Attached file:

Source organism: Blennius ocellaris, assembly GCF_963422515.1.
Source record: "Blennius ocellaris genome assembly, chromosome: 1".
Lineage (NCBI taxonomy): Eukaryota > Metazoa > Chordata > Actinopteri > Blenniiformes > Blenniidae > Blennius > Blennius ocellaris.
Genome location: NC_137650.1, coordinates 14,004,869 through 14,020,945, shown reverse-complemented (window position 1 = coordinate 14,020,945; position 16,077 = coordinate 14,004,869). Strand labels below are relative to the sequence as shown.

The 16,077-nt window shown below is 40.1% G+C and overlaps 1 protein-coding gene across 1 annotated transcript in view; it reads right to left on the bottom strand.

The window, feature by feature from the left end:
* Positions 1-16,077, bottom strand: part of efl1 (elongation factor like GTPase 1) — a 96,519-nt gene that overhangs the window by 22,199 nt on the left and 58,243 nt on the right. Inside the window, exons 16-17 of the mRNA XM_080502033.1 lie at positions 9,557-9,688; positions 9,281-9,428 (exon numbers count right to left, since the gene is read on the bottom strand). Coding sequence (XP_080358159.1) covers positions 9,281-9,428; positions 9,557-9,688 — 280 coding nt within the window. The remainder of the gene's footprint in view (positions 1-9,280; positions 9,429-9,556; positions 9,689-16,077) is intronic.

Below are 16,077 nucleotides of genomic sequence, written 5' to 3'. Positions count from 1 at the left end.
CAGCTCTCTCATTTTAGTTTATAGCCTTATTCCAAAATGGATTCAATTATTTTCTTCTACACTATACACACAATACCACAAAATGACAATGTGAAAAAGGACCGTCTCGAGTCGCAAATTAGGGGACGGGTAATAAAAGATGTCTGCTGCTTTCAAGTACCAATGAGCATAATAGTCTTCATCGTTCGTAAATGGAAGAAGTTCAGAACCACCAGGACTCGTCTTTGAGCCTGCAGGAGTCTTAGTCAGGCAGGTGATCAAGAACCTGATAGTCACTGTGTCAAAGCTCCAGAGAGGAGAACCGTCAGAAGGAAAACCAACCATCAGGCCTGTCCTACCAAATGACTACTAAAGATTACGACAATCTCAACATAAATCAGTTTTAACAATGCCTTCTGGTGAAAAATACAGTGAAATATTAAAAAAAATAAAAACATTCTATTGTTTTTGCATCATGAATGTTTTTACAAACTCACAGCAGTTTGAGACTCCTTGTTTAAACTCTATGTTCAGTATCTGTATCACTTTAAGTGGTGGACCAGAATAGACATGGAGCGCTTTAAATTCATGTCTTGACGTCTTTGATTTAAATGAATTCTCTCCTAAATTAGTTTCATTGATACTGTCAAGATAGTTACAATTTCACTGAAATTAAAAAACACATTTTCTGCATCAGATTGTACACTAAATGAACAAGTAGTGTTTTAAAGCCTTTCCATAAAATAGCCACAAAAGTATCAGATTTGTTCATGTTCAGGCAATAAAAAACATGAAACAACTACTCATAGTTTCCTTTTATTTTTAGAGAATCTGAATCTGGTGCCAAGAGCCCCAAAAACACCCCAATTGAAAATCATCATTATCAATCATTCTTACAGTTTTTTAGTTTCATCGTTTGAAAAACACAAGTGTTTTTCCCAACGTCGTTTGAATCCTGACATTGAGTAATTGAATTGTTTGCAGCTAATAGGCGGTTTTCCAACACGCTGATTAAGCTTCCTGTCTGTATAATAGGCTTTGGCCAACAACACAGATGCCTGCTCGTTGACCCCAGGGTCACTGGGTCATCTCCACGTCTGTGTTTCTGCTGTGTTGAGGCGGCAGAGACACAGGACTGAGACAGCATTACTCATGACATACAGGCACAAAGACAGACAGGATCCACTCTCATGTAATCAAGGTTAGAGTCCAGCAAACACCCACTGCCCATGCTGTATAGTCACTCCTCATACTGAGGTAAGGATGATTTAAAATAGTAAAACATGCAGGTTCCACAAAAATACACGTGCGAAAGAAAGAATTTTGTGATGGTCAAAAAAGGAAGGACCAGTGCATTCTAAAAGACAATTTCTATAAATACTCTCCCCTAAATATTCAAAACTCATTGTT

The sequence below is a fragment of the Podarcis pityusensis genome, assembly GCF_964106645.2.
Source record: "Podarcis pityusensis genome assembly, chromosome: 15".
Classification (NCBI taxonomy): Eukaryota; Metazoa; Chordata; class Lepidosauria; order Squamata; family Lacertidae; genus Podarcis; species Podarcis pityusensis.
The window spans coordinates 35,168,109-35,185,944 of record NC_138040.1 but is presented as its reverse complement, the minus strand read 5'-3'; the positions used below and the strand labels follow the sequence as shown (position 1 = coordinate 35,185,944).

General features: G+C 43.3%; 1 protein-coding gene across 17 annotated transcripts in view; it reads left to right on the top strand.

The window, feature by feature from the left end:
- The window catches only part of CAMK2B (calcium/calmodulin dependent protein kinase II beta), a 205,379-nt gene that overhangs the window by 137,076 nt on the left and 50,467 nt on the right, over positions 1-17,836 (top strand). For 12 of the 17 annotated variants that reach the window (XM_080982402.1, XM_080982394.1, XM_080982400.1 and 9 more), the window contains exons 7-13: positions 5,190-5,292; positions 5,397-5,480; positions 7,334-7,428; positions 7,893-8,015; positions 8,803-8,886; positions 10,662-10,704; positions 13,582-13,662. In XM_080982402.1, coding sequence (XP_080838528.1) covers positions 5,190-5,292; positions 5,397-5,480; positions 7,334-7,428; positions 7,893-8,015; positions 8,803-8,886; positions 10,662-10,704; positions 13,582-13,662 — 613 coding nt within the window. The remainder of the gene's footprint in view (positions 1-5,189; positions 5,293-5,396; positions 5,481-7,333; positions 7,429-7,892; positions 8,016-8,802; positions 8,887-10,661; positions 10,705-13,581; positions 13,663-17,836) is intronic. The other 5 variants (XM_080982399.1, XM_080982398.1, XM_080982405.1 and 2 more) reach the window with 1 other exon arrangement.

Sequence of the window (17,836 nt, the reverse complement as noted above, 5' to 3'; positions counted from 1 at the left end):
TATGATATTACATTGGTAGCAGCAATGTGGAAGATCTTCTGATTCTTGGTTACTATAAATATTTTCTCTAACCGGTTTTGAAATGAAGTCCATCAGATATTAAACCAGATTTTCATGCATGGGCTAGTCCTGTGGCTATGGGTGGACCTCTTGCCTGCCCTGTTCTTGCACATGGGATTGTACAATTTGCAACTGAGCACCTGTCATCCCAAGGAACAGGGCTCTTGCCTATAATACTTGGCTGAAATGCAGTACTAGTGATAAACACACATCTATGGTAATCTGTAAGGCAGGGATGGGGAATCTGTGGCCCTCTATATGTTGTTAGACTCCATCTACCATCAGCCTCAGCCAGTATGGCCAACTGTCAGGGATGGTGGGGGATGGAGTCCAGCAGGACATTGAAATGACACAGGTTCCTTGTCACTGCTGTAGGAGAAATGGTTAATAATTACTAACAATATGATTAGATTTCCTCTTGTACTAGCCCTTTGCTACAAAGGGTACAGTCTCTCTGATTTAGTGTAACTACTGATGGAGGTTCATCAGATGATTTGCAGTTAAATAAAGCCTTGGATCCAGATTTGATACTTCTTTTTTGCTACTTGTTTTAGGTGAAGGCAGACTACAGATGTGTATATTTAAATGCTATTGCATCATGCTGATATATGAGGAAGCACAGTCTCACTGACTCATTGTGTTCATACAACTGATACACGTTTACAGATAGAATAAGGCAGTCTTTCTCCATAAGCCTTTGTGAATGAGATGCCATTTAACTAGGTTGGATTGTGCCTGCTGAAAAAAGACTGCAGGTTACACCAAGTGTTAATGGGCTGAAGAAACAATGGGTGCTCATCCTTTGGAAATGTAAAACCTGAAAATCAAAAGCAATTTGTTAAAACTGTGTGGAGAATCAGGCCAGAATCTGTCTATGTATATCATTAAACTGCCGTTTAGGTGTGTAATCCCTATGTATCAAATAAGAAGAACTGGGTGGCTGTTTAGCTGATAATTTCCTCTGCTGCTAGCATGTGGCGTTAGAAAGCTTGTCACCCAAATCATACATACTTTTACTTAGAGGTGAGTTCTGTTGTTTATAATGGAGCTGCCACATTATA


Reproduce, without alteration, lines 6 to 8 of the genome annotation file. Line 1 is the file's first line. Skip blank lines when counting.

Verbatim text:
The window, feature by feature from the left end:
* Positions 1-16,077, bottom strand: part of efl1 (elongation factor like GTPase 1) — a 96,519-nt gene that overhangs the window by 22,199 nt on the left and 58,243 nt on the right. Inside the window, exons 16-17 of the mRNA XM_080502033.1 lie at positions 9,557-9,688; positions 9,281-9,428 (exon numbers count right to left, since the gene is read on the bottom strand). Coding sequence (XP_080358159.1) covers positions 9,281-9,428; positions 9,557-9,688 — 280 coding nt within the window. The remainder of the gene's footprint in view (positions 1-9,280; positions 9,429-9,556; positions 9,689-16,077) is intronic.

Below are 16,077 nucleotides of genomic sequence, written 5' to 3'. Positions count from 1 at the left end.